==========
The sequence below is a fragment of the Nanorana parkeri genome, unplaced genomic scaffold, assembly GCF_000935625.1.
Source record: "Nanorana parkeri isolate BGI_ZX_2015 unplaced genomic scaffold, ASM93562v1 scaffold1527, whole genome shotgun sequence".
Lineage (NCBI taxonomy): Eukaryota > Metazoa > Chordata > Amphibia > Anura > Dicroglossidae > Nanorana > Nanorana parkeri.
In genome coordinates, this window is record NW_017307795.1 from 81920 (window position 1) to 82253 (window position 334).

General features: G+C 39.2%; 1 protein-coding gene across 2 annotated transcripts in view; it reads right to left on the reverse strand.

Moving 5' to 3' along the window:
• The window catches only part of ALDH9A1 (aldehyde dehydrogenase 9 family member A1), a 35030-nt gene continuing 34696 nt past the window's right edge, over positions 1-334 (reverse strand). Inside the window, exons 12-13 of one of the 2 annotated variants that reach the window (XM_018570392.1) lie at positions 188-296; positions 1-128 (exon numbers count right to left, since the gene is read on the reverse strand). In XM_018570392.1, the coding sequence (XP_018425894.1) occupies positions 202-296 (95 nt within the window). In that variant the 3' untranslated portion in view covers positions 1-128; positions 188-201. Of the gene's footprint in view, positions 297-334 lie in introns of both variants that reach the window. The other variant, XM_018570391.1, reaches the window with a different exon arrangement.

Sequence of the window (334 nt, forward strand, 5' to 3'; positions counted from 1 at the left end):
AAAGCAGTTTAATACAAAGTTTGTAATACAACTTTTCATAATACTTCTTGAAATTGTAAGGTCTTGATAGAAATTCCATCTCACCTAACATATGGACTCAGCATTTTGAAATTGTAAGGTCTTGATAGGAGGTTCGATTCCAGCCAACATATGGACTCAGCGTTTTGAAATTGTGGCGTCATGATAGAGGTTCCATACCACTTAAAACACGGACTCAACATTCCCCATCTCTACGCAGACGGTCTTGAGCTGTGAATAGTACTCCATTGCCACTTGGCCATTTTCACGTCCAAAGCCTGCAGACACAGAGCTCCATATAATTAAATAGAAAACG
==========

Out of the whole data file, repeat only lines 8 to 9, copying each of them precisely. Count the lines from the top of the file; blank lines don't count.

Sequence of the window (334 nt, forward strand, 5' to 3'; positions counted from 1 at the left end):
AAAGCAGTTTAATACAAAGTTTGTAATACAACTTTTCATAATACTTCTTGAAATTGTAAGGTCTTGATAGAAATTCCATCTCACCTAACATATGGACTCAGCATTTTGAAATTGTAAGGTCTTGATAGGAGGTTCGATTCCAGCCAACATATGGACTCAGCGTTTTGAAATTGTGGCGTCATGATAGAGGTTCCATACCACTTAAAACACGGACTCAACATTCCCCATCTCTACGCAGACGGTCTTGAGCTGTGAATAGTACTCCATTGCCACTTGGCCATTTTCACGTCCAAAGCCTGCAGACACAGAGCTCCATATAATTAAATAGAAAACG